Saturday, August 12, 2023

“Freddy and the Stars” • by Marc A. Criley

As a master mechanic and danseur of the space walk, Freddy volunteered for every EVA assignment. He loved the diamond-strewn darkness and talking to the stars while he worked.

Asked if they talked back, Freddy would say, “Haven’t heard anything yet.”


There are myriad ways to die in space: asphyxiation, freezing, cosmic rays, solar flares, and so on. Freddy donned a vacuum suit to fix a flaky antenna relay and spend some time with the stars. A four-and-a-half-billion-year-old grain of star stuff, circling the sun since the dawn of the solar system, chanced upon him.

Freddy never heard it coming.


Marc A. Criley avidly read fantasy and science fiction for over forty years before deciding to try his hand at writing it. He has since been published in Beneath Ceaseless Skies, Shoreline of Infinity, Abyss & Apex, and elsewhere; so rest assured it is never too late to start writing. Marc and his wife “manage” a household of cats in the hills of North Alabama, from whence he carries on about writing, space, Alabama, and other shiny things on Mastodon as Marc maintains a personal website and blog at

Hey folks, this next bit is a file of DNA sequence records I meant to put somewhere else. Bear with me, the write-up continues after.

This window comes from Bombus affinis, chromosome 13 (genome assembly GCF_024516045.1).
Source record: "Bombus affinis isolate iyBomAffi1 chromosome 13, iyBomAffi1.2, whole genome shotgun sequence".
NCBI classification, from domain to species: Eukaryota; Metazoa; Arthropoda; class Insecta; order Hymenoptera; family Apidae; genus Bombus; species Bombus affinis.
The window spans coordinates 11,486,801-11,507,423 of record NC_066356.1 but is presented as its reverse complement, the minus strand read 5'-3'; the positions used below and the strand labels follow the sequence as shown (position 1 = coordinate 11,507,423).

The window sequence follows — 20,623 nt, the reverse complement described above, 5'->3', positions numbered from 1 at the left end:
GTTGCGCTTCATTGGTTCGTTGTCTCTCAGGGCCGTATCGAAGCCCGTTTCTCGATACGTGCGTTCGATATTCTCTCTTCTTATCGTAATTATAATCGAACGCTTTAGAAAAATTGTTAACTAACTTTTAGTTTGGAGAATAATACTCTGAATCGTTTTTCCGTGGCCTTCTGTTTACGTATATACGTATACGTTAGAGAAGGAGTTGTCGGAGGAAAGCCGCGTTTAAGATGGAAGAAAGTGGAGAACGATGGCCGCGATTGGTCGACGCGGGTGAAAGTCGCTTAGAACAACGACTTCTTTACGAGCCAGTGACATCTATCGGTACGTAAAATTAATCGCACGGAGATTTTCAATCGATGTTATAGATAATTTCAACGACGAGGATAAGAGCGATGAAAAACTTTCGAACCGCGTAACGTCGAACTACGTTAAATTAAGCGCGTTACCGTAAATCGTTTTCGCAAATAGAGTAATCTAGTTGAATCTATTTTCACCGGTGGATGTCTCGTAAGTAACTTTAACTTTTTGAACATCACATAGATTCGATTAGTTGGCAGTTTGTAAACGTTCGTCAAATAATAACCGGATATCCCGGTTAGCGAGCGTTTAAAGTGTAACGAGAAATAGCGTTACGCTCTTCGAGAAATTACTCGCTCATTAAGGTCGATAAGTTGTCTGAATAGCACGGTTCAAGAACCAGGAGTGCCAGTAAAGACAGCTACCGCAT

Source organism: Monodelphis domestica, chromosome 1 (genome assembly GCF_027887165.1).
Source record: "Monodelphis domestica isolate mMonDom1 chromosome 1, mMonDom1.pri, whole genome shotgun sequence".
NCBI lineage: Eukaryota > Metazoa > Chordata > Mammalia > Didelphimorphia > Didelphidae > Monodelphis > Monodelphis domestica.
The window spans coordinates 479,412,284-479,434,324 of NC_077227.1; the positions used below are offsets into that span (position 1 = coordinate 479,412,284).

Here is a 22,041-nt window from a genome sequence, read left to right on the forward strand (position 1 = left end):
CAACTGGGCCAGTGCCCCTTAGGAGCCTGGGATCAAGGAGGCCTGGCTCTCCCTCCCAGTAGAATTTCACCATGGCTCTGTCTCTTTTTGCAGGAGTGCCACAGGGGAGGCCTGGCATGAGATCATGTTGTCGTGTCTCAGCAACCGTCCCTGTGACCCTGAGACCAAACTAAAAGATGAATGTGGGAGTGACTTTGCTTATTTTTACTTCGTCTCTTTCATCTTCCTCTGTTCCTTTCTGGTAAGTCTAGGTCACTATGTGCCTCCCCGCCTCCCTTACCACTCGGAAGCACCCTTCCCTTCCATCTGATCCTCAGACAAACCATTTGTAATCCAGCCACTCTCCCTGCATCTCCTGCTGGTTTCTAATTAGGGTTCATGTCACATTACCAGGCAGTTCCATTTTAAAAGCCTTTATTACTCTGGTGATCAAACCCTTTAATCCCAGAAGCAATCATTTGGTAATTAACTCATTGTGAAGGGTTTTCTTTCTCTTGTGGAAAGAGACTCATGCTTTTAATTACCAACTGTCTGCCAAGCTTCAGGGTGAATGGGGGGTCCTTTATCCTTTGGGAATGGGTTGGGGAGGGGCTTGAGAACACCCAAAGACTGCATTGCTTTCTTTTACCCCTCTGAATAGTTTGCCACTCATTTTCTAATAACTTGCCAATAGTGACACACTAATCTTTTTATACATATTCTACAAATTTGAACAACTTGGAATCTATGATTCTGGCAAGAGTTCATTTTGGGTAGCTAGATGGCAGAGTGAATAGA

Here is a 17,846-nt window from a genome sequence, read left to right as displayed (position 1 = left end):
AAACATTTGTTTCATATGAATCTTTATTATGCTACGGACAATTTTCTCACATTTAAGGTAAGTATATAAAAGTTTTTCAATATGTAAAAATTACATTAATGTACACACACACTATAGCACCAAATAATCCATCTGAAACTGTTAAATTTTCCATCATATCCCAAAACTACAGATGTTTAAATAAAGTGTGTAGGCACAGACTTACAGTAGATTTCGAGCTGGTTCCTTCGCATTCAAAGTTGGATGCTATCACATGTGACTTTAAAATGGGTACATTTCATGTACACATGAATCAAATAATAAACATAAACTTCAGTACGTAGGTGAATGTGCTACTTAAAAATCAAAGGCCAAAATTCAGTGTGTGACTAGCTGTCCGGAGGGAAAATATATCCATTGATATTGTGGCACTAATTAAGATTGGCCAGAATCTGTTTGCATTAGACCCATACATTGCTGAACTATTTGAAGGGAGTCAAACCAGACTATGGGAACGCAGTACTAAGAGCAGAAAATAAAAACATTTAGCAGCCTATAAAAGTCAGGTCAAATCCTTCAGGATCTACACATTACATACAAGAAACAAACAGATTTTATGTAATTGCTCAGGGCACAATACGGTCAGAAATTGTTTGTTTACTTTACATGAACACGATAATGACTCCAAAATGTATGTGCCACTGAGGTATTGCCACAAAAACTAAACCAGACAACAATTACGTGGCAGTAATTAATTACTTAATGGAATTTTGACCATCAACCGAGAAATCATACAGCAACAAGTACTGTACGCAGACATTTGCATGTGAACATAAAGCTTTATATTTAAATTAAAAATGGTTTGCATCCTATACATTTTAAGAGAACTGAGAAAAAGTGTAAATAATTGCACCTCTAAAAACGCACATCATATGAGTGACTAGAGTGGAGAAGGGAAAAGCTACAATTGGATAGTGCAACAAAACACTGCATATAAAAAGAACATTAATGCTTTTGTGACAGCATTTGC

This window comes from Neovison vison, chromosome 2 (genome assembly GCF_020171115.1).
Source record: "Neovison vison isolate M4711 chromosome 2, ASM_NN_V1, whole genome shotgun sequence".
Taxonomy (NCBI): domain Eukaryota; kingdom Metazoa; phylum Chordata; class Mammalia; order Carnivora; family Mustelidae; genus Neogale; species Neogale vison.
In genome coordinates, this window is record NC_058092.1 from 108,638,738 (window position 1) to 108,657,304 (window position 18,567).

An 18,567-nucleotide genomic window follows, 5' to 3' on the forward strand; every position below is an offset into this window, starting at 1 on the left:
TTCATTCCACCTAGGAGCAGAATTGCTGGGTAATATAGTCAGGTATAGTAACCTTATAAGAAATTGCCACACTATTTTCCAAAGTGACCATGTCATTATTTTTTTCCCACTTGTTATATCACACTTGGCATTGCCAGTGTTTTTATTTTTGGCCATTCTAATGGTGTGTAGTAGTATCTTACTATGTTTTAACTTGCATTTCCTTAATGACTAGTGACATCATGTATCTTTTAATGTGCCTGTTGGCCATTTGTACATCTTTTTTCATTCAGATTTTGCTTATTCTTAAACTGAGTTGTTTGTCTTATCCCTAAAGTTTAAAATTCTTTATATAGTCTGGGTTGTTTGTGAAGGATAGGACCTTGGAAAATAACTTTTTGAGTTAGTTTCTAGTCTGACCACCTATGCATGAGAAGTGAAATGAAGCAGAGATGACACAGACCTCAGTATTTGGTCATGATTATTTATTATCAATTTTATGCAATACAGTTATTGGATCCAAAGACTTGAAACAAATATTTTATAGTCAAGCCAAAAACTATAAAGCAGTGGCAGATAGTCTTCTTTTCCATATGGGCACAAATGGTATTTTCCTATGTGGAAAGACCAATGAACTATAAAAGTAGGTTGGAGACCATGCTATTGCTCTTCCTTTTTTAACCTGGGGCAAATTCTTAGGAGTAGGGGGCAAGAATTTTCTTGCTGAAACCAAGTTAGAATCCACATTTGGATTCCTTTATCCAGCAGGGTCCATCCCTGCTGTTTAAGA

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Robert said...

Flash fiction has always fascinated me. I try and try but in my own writing I feel incomplete, in another’s it sounds like art.

~brb said...

Good flash fiction is more akin to free verse poetry, I think. I see a lot of failed flash fiction that does well at capturing an image or a moment but doesn't tell a story. More often they're just vignettes.

A really good flash piece crystallizes a moment, yes, but also includes enough information to coax the reader's imagination into providing the implied beginning and to at least suggest the coming end.

It's darned difficult to do in 150 words or less.

~brb said...

There's a theory for you. It's the difference between a picture and a story. A picture is static. Everything that it is, is confined within the frame. It is only what can be seen. A story has motion, which implicitly extends in time outside the frame.

There's the challenge of writing a flash fiction story. Your job is to show your readers a picture, but lead them to understand that it's just a single frame in a movie.

Karin Terebessy said...

This was a lovely piece, subtle and well executed. And as far as flash fiction goes, I think that more than any other style of writing, flash fiction demands/assumes a tremendous amount from/about a reader. The reader needs to fill in the gaps with their own knowledge, intellect, creativity and sense of wonder. There’s this idea that every reading of a piece is a rewriting of that piece because of what a reader brings to it. I don’t think that’s more true than when speaking of flash

Made in DNA said...

Ouch. Poetic.